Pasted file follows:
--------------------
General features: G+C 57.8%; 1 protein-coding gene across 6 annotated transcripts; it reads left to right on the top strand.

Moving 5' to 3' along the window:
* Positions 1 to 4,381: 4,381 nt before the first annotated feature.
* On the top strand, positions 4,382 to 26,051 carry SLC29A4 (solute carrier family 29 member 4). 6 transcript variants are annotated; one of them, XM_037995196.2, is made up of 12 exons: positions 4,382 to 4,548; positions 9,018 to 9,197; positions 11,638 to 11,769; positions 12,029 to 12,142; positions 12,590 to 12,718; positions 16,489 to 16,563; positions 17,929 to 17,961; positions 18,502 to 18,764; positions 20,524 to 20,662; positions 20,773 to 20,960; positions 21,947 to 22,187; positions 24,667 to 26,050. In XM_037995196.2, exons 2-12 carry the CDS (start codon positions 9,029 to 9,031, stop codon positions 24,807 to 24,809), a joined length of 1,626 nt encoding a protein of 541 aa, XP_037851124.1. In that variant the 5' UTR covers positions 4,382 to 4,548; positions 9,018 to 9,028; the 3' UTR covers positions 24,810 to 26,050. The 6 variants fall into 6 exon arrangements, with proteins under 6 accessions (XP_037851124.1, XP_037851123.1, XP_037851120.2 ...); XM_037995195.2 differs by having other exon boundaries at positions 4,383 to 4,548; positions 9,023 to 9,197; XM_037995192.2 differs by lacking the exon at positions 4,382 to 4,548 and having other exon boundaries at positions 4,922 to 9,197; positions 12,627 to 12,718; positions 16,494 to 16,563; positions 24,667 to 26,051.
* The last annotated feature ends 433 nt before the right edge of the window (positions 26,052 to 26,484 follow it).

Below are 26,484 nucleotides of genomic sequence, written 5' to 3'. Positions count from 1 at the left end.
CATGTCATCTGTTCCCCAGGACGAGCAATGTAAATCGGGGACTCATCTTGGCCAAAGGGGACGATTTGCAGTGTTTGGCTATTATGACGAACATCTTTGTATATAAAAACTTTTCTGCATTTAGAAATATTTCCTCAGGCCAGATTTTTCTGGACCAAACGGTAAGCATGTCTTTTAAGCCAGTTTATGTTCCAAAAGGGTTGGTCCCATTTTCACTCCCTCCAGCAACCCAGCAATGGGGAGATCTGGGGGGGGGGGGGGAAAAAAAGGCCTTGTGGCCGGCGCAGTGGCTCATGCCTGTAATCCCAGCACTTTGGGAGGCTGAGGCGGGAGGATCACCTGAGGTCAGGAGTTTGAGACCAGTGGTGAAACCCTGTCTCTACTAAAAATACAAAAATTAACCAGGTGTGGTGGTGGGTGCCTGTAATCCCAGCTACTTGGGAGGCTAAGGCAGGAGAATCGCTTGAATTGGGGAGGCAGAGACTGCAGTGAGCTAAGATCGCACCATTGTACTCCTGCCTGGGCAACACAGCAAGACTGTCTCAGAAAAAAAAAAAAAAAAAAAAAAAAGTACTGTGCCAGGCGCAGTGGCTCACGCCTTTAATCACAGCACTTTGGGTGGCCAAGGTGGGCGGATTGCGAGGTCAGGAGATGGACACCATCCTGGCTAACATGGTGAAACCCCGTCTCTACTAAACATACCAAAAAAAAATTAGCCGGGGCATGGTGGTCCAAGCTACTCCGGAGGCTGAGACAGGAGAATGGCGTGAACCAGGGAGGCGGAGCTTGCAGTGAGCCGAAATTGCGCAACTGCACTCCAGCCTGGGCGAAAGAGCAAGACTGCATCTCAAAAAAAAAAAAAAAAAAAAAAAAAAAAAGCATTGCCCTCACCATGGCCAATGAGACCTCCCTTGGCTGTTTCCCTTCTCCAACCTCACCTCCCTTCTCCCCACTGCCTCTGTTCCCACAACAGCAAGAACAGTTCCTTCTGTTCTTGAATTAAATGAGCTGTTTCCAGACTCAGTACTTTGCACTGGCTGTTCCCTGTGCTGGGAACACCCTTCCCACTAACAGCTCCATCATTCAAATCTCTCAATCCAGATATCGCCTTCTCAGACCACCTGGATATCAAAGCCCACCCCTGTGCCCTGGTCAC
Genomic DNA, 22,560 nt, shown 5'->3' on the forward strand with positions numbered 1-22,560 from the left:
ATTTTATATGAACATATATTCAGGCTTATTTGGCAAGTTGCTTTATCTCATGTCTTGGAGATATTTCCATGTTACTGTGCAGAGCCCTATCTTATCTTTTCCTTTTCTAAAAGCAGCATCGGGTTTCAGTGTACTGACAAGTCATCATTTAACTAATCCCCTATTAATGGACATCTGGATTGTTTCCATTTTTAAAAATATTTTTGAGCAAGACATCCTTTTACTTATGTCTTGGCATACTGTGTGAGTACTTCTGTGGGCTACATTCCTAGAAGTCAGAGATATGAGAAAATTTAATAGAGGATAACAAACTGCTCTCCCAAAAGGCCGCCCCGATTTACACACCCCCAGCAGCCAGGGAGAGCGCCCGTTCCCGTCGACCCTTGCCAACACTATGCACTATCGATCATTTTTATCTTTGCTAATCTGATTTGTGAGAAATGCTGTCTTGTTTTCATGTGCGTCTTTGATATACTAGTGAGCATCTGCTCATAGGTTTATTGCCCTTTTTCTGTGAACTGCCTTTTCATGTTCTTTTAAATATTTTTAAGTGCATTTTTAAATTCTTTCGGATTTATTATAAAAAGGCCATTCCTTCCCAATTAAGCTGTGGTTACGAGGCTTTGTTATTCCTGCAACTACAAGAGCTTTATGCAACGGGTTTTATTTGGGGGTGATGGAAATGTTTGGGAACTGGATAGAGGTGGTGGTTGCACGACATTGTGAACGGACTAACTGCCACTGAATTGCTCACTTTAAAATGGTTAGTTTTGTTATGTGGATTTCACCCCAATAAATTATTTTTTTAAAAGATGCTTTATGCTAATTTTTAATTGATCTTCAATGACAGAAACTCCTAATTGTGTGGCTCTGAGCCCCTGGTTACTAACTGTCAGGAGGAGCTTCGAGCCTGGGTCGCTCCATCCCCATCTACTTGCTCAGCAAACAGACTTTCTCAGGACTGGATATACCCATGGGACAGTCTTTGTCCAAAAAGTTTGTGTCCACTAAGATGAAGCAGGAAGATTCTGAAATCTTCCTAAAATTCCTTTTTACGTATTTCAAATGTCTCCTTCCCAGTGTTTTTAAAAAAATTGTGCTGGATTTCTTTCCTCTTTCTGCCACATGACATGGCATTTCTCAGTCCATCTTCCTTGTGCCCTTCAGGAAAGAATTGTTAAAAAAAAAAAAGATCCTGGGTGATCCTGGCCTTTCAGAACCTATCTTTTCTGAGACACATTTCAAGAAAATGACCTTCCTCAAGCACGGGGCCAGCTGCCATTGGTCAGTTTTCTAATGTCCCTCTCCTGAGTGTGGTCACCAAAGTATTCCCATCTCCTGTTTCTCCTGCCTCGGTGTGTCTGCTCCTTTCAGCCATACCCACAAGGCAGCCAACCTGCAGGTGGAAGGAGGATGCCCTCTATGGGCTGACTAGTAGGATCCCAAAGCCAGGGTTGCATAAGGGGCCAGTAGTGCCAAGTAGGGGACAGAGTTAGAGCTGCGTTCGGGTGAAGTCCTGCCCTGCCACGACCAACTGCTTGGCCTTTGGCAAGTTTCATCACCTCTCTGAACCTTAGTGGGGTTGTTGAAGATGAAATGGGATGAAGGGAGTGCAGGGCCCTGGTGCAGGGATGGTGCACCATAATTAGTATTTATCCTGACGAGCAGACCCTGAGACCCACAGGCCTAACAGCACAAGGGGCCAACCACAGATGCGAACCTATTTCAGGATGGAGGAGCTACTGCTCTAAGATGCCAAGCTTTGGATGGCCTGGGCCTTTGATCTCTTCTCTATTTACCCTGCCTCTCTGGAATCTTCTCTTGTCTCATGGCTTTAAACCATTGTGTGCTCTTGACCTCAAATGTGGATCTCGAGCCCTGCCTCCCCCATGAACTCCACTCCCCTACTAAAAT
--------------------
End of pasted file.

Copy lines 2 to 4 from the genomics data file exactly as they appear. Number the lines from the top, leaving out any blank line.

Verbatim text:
Moving 5' to 3' along the window:
* Positions 1 to 4,381: 4,381 nt before the first annotated feature.
* On the top strand, positions 4,382 to 26,051 carry SLC29A4 (solute carrier family 29 member 4). 6 transcript variants are annotated; one of them, XM_037995196.2, is made up of 12 exons: positions 4,382 to 4,548; positions 9,018 to 9,197; positions 11,638 to 11,769; positions 12,029 to 12,142; positions 12,590 to 12,718; positions 16,489 to 16,563; positions 17,929 to 17,961; positions 18,502 to 18,764; positions 20,524 to 20,662; positions 20,773 to 20,960; positions 21,947 to 22,187; positions 24,667 to 26,050. In XM_037995196.2, exons 2-12 carry the CDS (start codon positions 9,029 to 9,031, stop codon positions 24,807 to 24,809), a joined length of 1,626 nt encoding a protein of 541 aa, XP_037851124.1. In that variant the 5' UTR covers positions 4,382 to 4,548; positions 9,018 to 9,028; the 3' UTR covers positions 24,810 to 26,050. The 6 variants fall into 6 exon arrangements, with proteins under 6 accessions (XP_037851124.1, XP_037851123.1, XP_037851120.2 ...); XM_037995195.2 differs by having other exon boundaries at positions 4,383 to 4,548; positions 9,023 to 9,197; XM_037995192.2 differs by lacking the exon at positions 4,382 to 4,548 and having other exon boundaries at positions 4,922 to 9,197; positions 12,627 to 12,718; positions 16,494 to 16,563; positions 24,667 to 26,051.